Theresa May faced a new Brexit rift with David Davis last night after claims that he has raised private doubts that the UK is certain to leave the EU.
The Prime Minister used her official New Year message to restate her determination to deliver on the result of the 2016 referendum vote.
She vowed to ‘keep up progress in 2018’ on the next stage of the EU exit talks, declaring: ‘Making a success of Brexit is crucial.’
The vast majority of voters ‘just want the Government to get on and deliver a good Brexit – and that’s exactly what we are doing’, she added.
But her defiant message was undermined by reports that Mr Davis told a private meeting it was still possible the decision to leave the EU could be reversed.
It follows a seminar hosted by Mr Davis at his Whitehall department shortly before Christmas, when he invited members of leading think-tanks to discuss the Government’s success in getting an agreement with Brussels on moving to the next phase of Brexit talks.
The Prime Minister (pictured) used her official New Year message to restate her determination to deliver on the result of the 2016 referendum vote
Sources say Mr Davis told the policy wonks: ‘My view is that it means there is less chance of no deal – and less chance of no Brexit.’
Some of those present expressed surprise at Mr Davis’s remarks.
‘For the Brexit Secretary to express the thought that the whole thing might never happen was not what I expected – even behind closed doors,’ one source said.
‘Nor was I the only person who reacted like that. It didn’t square with the Prime Minister’s mantra of ‘Brexit means Brexit’.’
Mr Davis claimed his remarks had been misinterpreted.
A spokesman said: ‘He was simply repeating the PM’s point that the deal is good for people who supported Leave and who fear Brexit isn’t going to happen, and Remain supporters who fear no deal.’
But her defiant message was undermined by reports that David Davis (pictured) told a private meeting it was still possible the decision to leave the EU could be reversed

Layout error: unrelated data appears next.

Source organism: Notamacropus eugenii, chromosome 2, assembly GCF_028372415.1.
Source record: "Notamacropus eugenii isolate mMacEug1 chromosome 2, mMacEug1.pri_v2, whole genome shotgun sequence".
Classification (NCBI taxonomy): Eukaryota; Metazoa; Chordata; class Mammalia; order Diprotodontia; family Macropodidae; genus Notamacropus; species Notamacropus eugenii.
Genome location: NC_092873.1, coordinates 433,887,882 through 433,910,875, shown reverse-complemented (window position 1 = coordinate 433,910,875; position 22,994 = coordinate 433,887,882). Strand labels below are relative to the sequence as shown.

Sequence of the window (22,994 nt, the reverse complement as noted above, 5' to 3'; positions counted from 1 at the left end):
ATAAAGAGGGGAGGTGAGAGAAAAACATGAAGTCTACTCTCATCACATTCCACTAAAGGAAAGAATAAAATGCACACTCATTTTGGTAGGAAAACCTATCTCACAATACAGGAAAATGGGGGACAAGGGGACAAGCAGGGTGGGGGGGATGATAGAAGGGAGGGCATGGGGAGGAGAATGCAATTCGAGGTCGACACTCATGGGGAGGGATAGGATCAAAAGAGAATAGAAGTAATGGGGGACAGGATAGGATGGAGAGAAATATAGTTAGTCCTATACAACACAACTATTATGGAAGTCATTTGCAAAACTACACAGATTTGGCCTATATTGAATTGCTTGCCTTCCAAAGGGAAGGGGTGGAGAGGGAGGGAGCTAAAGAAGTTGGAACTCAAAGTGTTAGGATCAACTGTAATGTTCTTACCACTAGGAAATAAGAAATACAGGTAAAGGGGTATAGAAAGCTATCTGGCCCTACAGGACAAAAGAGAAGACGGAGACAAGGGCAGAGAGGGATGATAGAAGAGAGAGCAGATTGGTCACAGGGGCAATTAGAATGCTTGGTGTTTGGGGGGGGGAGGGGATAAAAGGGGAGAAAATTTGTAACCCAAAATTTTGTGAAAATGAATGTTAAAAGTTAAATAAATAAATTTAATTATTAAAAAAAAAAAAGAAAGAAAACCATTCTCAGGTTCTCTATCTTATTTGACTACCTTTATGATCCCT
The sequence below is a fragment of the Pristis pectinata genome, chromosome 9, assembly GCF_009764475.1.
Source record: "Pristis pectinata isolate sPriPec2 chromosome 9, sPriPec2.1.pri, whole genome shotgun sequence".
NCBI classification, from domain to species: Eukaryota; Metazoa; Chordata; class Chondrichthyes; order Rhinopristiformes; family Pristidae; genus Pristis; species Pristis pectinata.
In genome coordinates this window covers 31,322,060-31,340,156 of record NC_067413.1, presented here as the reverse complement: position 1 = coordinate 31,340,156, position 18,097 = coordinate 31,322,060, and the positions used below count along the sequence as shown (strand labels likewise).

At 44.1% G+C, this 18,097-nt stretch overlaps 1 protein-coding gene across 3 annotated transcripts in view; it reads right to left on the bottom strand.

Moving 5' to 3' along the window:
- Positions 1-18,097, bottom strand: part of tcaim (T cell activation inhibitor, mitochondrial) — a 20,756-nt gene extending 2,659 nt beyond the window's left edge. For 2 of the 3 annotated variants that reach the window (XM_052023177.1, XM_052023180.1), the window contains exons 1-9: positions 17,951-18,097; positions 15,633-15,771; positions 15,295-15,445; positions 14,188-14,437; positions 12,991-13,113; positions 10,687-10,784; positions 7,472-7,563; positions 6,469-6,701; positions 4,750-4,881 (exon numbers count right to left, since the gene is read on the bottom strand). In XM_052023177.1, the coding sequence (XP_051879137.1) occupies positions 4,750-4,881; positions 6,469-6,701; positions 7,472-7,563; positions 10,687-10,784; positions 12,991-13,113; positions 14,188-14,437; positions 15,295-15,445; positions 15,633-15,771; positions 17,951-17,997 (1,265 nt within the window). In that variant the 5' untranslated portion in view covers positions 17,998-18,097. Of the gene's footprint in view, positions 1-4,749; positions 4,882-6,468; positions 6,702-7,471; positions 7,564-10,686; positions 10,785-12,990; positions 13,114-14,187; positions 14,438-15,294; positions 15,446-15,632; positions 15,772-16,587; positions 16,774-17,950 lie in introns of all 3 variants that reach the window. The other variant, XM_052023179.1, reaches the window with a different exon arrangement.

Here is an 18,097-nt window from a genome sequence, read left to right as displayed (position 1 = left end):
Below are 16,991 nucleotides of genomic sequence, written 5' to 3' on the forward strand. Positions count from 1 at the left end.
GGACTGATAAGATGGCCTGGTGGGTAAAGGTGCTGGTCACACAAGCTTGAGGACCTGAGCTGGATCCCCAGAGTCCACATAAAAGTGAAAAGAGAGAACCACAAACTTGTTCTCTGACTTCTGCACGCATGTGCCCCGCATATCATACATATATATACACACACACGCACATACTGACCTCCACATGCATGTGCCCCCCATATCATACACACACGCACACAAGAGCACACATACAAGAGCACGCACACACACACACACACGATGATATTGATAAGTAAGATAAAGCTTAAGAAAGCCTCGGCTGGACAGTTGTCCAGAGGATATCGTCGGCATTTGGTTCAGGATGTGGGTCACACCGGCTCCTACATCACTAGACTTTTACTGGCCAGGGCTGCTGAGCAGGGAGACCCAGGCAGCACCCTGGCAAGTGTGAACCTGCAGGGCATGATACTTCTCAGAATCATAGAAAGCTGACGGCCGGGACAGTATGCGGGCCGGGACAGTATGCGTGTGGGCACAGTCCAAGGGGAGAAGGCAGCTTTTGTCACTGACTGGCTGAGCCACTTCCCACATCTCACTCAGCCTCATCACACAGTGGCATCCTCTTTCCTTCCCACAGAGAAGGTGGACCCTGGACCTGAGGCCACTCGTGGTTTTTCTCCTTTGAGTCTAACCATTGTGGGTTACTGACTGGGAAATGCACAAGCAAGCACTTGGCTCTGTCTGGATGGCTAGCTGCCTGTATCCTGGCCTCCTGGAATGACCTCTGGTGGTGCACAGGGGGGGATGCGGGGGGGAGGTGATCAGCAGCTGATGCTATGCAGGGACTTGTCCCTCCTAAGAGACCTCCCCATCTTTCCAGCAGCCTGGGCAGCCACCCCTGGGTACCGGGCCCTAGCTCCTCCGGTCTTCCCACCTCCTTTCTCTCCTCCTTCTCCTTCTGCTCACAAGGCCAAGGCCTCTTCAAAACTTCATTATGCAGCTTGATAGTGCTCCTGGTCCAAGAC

The row comes after a series of damaging reports in recent weeks about Mr Davis’s handling of the Brexit negotiations, including claims that he has been sidelined by No 10.
He was accused of going back on a pledge to publish dozens of detailed reports showing how Brexit would affect the economy; said ‘you don’t have to be clever’ to handle Brexit talks; and suggested leaving the EU could have as much impact on the UK as the 2008 credit crash.
WEB GIANTS FACE TAX TERROR THREAT
Internet giants were last night threatened with a multi-million-pound tax penalty unless they agreed to help combat the terrorist threat to Britain.
Security Minister Ben Wallace branded internet firms ‘ruthless profiteers’ that cost the Government millions of pounds by failing to help security services identify terrorists and crack down on extremism online.
‘If they continue to be less than co-operative, we should look at things like tax as a way of incentivising them or compensating for their inaction,’ he added in an interview.
‘Because content is not taken down as quickly as they could do, we’re having to de-radicalise people who have been radicalised.
‘That’s costing millions,’ he added.
In her New Year message, Mrs May made no reference to a series of setbacks in 2017 which threatened her hold on power, including the botched Election and losing three Cabinet Ministers in a spate of scandals.
But she dismissed claims that she was losing her grip.
‘The real test is not whether challenges come; it’s how you face them, whether you allow a task to overcome you, or tackle it head-on with purpose and resolve,’ she said.
In his New Year message, Labour leader Jeremy Corbyn said he was on the brink of ousting Mrs May from No 10.
‘We are a government in waiting,’ he said. ‘The hope of a new Britain is closer than ever.’
Mr Corbyn added: ‘Now the Establishment’s secret is out: they’re not as strong as they appear. Let’s face it, they have no idea how to fix their broken system or upgrade our stagnant economy.
‘In 2018, Labour’s mission is to give our people support and security and use their talents, unleash their creativity and fulfil their hopes.’